Thursday, April 03, 2008

Organ Donation: The Gift of Life

April is Donate Life Month in the United States and it's wonderful to see that many states have joined in with their programs to promote organ donation awareness such as this initiative in Michigan.

From wzzm13 in Michigan:

April is "Donate Life Month," a time to encourage organ donation.

Wednesday, Secretary of State Offices around the state recognized the month by encouraging people to sign up on the Michigan Organ Donor Registry. (Residents of other states can find out how to register at Donate Life.)

It is the ultimate gift, the gift of life. It's a gift that means so much to the recipient and the donor's family.

Tom Regan turned 18 in 1988. His mother Mary Regan says, “His 18th birthday was the 25th of August. And he came home and we were having dinner and he told us, and he did this on his own. He had gone to the post office and he had registered to vote. He had signed up for selective service and he also signed a donor card.”

Mary recalls another time when her son said, “Dad, with all the deaths on the highway, why is it that don't they just give it away? Why do they waste it by being buried?"

Two months later, Mary Regan recalls, “On the 21st of October, he had a massive cerebral bleed and he died." Tom had recently been diagnosed with a clotting disorder, but his mother said he was getting better.

When he died, the Regans donated Tom's organs. Mary says it was easier because they knew that was what his wished. She explains, “When we were approached in the hospital by the doctors about organ donation, we already knew. We already knew what he wanted to have done. It made it that much easier for us to agree to that because it was his wish and we knew that.”

Regan adds, “It is an indescribable agony to lose a child and have to bury a child. It's just so very unnatural, but having donated organs, gave some meaning to something that has absolutely no meaning."

Donations like the Regans have a lot of meaning for Peggy Otto. She is here today because she received a double lung transplant. Otto says, “Back in 1991 I had a strep infection that within 24 hours I was on life support."

She recovered, but with just 40 percent of her lung capacity. She lived with this impairment for more than a decade, until her lungs began to totally fail. After a couple years on a waiting list, she had her transplant in 2004.

Otto helped spread the word about organ donation at the Secretary of State's "Buddy Day." She and all organ recipients appreciate their donors. She says, “A big thank you. They have no clue how they change your life."

Mary Regan does have a clue, though. She says, “Two weeks before Christmas I received a card and a copy of a newspaper article from the man who had received Tom's heart. And this was 19 and a half years later."

The card came at just the right time. Mary had a hard time that 19th year, knowing her son had been gone longer than he had been alive.

So, the note reaffirms such an important gift. Regan says, “As the mother, the heart that started beating on the 25th of August, 1970, continues to beat strong today."

Organ donation is obviously very important in the Regan family. Mary's son Jim is a living organ donor. He donated a kidney to his father in law in 2001. Both are doing fine today.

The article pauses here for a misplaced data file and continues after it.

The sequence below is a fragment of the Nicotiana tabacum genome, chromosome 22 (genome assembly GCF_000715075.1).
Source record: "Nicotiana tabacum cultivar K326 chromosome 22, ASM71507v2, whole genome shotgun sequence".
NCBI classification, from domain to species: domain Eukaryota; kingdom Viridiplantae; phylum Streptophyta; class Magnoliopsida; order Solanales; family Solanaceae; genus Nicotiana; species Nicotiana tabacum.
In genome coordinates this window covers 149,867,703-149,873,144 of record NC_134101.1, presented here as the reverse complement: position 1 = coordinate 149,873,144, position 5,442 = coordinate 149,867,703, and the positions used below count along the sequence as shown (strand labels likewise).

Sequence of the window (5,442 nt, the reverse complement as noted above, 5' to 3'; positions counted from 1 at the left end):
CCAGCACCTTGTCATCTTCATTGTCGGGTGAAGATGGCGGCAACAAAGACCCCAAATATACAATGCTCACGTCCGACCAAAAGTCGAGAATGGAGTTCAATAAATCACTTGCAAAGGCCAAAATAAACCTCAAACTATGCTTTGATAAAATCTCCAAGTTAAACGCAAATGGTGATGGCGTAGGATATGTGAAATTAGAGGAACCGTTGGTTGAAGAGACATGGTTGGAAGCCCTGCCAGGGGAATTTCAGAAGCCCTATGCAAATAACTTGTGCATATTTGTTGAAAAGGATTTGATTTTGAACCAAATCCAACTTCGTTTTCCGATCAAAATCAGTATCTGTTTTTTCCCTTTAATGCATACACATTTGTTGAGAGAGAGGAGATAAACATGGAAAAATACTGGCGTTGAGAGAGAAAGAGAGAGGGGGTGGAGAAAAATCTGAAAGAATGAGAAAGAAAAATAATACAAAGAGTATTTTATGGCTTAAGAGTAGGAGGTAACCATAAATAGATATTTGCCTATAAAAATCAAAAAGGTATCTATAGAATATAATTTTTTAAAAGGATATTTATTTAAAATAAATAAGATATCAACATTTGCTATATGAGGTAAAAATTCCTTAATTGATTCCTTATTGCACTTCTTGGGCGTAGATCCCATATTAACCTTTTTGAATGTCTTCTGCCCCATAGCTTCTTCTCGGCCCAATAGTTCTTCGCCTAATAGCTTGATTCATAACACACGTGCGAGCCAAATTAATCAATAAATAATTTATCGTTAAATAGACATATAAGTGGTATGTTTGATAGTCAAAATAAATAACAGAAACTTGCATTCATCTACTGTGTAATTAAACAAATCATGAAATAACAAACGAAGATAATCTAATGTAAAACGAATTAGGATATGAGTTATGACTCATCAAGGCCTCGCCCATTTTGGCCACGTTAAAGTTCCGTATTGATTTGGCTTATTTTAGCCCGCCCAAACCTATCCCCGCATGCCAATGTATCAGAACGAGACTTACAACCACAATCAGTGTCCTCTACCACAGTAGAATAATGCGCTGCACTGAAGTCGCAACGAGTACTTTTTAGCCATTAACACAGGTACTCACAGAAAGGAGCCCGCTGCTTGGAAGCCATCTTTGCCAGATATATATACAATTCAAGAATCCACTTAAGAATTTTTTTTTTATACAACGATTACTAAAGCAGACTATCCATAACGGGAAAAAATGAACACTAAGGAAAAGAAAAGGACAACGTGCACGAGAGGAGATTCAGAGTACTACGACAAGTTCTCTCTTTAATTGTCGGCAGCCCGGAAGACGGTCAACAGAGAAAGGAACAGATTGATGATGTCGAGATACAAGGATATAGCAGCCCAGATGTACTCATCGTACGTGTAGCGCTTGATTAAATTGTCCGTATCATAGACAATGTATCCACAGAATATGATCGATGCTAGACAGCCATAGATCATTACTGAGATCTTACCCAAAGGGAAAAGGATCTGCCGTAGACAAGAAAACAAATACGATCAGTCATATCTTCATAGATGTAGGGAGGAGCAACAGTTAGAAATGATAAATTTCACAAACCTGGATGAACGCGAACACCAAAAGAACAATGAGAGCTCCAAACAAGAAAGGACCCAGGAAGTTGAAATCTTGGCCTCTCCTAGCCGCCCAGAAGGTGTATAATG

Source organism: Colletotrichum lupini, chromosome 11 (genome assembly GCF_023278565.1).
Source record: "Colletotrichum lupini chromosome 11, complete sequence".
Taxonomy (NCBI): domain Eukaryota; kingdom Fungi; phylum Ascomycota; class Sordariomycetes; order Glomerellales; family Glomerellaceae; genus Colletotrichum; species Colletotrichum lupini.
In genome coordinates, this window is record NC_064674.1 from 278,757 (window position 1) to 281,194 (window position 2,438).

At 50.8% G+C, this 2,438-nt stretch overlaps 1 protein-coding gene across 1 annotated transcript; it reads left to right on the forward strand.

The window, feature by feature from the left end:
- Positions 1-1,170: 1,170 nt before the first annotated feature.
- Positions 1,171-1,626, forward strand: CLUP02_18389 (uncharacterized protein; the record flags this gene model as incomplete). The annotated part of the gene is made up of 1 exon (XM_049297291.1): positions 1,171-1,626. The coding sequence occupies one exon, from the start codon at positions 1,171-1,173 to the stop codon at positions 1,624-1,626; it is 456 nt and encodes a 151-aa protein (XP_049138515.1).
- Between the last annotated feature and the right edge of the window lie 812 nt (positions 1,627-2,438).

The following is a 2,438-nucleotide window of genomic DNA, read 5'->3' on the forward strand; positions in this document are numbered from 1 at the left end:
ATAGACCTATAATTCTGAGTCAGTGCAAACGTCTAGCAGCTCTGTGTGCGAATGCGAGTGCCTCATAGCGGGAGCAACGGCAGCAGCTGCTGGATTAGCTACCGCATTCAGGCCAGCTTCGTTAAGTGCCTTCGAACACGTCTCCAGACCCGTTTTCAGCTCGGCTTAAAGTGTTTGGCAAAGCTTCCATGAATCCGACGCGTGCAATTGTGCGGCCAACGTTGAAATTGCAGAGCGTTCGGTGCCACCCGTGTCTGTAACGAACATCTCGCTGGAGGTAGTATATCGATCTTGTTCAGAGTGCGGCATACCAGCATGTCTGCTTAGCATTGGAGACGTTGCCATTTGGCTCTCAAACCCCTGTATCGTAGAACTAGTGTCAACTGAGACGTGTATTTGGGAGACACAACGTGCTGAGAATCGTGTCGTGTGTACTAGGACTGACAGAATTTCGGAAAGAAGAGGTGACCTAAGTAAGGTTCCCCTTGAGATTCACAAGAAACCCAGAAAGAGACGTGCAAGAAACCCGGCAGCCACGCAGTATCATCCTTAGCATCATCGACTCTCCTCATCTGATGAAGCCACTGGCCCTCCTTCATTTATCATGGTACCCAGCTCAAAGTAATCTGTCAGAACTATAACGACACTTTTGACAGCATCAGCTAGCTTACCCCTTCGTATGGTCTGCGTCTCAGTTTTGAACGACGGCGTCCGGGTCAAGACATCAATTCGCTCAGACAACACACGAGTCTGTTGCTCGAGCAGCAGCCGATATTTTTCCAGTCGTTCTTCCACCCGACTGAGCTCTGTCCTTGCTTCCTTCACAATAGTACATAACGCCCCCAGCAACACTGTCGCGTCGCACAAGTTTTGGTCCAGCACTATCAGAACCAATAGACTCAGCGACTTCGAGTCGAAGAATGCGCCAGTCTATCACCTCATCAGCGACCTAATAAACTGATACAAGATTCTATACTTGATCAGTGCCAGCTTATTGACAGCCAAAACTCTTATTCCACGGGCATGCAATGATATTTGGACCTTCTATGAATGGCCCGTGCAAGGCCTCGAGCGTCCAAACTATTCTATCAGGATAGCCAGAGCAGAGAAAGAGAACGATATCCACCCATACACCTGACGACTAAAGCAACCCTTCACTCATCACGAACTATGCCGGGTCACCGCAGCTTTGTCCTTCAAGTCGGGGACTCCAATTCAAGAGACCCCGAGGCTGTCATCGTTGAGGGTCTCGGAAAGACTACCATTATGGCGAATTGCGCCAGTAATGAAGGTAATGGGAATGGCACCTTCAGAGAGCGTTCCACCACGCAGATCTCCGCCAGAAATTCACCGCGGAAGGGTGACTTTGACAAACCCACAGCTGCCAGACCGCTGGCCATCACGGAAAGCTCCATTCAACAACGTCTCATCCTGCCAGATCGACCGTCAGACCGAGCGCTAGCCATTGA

Transplants can often be life saving. But, many are life altering. Three year old Julia LaGrand of Grand Rapids and six year old Kayleigh Jordan of Fennville both received cornea transplants.

Kayleigh Jordan was almost two when she fell and injured her eye. That injury took the vision from one eye, and she needed a cornea transplant. Her mother Marybeth Jordan asked Kayleigh, “Since your transplant, can you see better out of your right eye? Is it clearer, a little bit?” Kayleigh responded, “It's clearer, a little bit. That means I can see a little bit better."

Julia LaGrand was born with a condition that caused extremely thick corneas, so all she could see was light and dark. Her mother Melissa LaGrand says her transplant, “changed her life. I just can't, I would just have to imagine what life would be like without it. She's has such a full life, just can keep up with other kids. It's such an amazing gift, we're so grateful for it."

Now, both are thriving, growing, and learning today because they are able to see so much better because of their cornea transplants. Kayleigh says her favorite part of school is recess and Julia tries to skateboard with her older siblings.

Because she knows the importance of donations, Melissa LaGrand, took about a minute to sign up on the updated Michigan Organ Donor Registry.. You get a heart symbol on your driver's license to let everyone know you are a donor. The updated information is stored in a server that doctors and nurses can access in case of an emergency.

Michigan is now stepping into line with other states when it comes to organ donation. A new, stronger law goes into effect May 1, 2008. Organ donation supporters hope the new law will make it easier for more people to donate. There are more than 3,000 people in Michigan on organ waiting lists..

“You Have the Power to Save Lives – Sign Your Donor Card & Tell Your Loved Ones of Your Decision”

Download Donor Cards from Trillium Gift of Life Network

Download Donor Cards from OrganDonor.Gov

Your generosity can save up to eight lives through organ donation and enhance another 50 through tissue donation

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